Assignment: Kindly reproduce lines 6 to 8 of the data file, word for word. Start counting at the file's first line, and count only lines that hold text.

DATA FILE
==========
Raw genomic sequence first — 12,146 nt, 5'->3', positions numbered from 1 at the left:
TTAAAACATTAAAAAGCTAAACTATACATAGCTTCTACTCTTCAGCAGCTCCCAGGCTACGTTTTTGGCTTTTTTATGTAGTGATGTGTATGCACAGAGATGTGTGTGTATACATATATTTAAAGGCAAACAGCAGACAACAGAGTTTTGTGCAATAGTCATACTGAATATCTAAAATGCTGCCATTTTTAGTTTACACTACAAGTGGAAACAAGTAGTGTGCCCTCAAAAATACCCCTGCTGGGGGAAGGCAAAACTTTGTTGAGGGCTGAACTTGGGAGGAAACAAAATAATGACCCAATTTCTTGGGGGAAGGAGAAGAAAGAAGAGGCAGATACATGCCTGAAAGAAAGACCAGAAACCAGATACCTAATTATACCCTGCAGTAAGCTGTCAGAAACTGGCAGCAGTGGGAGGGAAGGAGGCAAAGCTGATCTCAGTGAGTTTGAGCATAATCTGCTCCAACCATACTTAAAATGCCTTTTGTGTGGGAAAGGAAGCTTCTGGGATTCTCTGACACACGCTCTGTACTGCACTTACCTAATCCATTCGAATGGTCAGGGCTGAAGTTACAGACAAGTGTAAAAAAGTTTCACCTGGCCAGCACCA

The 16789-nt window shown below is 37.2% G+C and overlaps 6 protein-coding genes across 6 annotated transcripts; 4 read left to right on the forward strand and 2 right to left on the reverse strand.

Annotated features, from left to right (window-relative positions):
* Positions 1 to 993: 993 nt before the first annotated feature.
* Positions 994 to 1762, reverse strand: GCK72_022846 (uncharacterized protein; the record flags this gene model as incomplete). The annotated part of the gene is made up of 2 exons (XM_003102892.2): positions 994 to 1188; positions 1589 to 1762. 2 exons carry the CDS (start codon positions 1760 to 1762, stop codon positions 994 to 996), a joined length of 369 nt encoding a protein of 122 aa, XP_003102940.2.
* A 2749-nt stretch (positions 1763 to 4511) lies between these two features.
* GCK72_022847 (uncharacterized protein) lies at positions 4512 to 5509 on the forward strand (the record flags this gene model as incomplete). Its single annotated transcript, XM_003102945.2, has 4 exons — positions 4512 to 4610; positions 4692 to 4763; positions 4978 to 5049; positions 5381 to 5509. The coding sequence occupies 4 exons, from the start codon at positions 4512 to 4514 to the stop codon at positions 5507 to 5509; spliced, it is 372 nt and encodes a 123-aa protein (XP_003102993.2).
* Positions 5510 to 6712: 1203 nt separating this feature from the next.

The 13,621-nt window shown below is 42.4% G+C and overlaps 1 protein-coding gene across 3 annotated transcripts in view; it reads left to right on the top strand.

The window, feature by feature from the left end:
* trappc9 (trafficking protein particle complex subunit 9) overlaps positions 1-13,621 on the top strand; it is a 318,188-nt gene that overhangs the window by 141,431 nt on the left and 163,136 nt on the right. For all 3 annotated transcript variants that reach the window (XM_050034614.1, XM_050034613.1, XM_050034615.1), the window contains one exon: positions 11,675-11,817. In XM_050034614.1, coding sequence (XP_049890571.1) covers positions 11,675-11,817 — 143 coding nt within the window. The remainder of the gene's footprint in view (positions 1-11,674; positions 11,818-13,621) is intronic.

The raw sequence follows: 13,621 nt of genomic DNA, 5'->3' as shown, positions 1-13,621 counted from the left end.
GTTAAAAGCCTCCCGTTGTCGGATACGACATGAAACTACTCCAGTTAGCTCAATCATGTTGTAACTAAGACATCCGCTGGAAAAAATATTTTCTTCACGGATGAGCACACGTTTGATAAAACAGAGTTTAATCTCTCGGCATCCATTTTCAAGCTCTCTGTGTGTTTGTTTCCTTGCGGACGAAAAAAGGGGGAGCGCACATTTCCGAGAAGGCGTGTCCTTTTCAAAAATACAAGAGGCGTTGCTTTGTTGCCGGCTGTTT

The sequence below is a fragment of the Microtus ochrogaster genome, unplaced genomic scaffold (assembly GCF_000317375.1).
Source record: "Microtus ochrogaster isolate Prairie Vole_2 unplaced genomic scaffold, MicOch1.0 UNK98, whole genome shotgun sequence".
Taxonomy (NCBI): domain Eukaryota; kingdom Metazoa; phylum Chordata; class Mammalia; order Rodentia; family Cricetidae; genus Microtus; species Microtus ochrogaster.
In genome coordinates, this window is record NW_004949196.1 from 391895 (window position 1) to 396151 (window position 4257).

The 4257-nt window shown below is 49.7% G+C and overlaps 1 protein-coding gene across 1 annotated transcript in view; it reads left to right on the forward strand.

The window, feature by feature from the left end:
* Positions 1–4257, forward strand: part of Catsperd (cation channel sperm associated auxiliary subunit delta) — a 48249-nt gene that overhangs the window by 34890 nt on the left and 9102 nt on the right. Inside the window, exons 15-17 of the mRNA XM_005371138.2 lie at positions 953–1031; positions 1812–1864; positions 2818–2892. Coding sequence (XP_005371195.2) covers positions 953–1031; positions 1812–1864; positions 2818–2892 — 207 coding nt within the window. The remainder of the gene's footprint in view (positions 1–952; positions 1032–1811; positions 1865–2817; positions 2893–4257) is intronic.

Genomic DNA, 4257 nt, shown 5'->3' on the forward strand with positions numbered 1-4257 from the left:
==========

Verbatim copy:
* Positions 994 to 1762, reverse strand: GCK72_022846 (uncharacterized protein; the record flags this gene model as incomplete). The annotated part of the gene is made up of 2 exons (XM_003102892.2): positions 994 to 1188; positions 1589 to 1762. 2 exons carry the CDS (start codon positions 1760 to 1762, stop codon positions 994 to 996), a joined length of 369 nt encoding a protein of 122 aa, XP_003102940.2.
* A 2749-nt stretch (positions 1763 to 4511) lies between these two features.
* GCK72_022847 (uncharacterized protein) lies at positions 4512 to 5509 on the forward strand (the record flags this gene model as incomplete). Its single annotated transcript, XM_003102945.2, has 4 exons — positions 4512 to 4610; positions 4692 to 4763; positions 4978 to 5049; positions 5381 to 5509. The coding sequence occupies 4 exons, from the start codon at positions 4512 to 4514 to the stop codon at positions 5507 to 5509; spliced, it is 372 nt and encodes a 123-aa protein (XP_003102993.2).